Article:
Audit Request Leads to Friends Fight

Audit Request Leads to Friends Fight

Las Vegas–Clark County Library District has sued the Friends of Southern Nevada Libraries to prevent the Friends from disbanding and disbursing their assets to non-library groups. The action has cost both sides a total of $44,000 in legal fees so far, the Las Vegas Sun reported May 22.

Library Director Dan Walters told American Libraries that the library asked the Friends for an audit of its finances due to issues that came up in the library’s statutorily required annual audit. “It’s a matter that the amount of money [donated by the Friends] had increased over the years to where it was substantial,” he said. “It came up that we did not have a contract or audit trail for several hundred thousand dollars of cash going through our books.”

Friends board member Teri Reynolds told AL that Walters asked for a contract at a meeting with the Friends in January, but that “the audit didn’t come up for another month.” By that time, she added, accountants were busy with tax season and couldn’t take on the job. The Friends have now hired an auditor, whose work is expected to be finished in June.

Reynolds said the dispute stems from a discrepancy between the revenue the Friends generated in FY2007 and the amount it donated to the library. According to the lawsuit, Friends sales generated $253,000 but the Friends contributed $180,000 to the district. Reynolds said that whenever the library asked for funds for a project, the Friends donated that sum, and that the difference was due to the library not making enough requests to exhaust the money.

The lawsuit alleges that the library made multiple requests for an audit that the Friends refused. In response, the library cut off the flow of discarded books to the Friends in December. Friends Vice President Tom Matava attended the February 14 library board meeting and warned that the Friends might disband if book supplies weren’t replenished, according to the board meeting minutes. Matava informed the board at its March 13 meeting that the Friends had retained an attorney who was drafting contingency plans to dissolve the group and disburse its funds to nonprofits around the city.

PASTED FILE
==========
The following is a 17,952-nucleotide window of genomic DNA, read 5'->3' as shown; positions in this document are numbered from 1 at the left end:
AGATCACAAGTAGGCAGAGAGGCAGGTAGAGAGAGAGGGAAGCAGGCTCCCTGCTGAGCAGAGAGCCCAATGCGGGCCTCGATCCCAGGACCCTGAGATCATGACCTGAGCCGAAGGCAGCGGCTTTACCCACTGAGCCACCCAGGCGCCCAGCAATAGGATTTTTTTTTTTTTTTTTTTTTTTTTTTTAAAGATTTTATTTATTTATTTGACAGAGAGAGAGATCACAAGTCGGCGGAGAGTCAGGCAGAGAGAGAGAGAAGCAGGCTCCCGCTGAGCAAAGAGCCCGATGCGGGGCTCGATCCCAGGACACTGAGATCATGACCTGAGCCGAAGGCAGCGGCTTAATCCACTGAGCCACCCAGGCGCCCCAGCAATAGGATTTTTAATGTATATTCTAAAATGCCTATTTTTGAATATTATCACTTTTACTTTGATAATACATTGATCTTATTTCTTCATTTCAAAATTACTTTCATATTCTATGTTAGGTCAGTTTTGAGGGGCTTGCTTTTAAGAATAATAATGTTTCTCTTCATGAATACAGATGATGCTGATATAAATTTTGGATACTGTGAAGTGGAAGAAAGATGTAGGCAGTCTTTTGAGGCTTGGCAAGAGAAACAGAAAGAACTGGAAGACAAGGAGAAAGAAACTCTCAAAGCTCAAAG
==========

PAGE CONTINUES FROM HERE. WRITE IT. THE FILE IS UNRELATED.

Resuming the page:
Walters said that the library’s legal counsel advised seeking an injunction against the Friends to prevent that from happening. “We weren’t litigating over the audit; we went to court to prevent the disbursement of the funds,” he said.

In April, the Friends’ lawyer proposed a contract between the Friends and the library that the library’s counsel advised against signing. “The Friends had named the district as a recipient [of their donations], but not the sole recipient,” Walters said, adding, “It’s just unreasonable for them to have insinuated that they can donate to other entities” money raised from selling library discards.

Reynolds said that the proposed contract named the library as “primary” recipient. “We didn’t want to put it as sole recipient because once a year we have a luncheon for volunteers,” and didn’t want that event threatened by the contract, she added.

Friends stopped volunteering in March, and the sales have been operated by library staff since then, the Sun reported.

Posted on May 30, 2008. Discuss.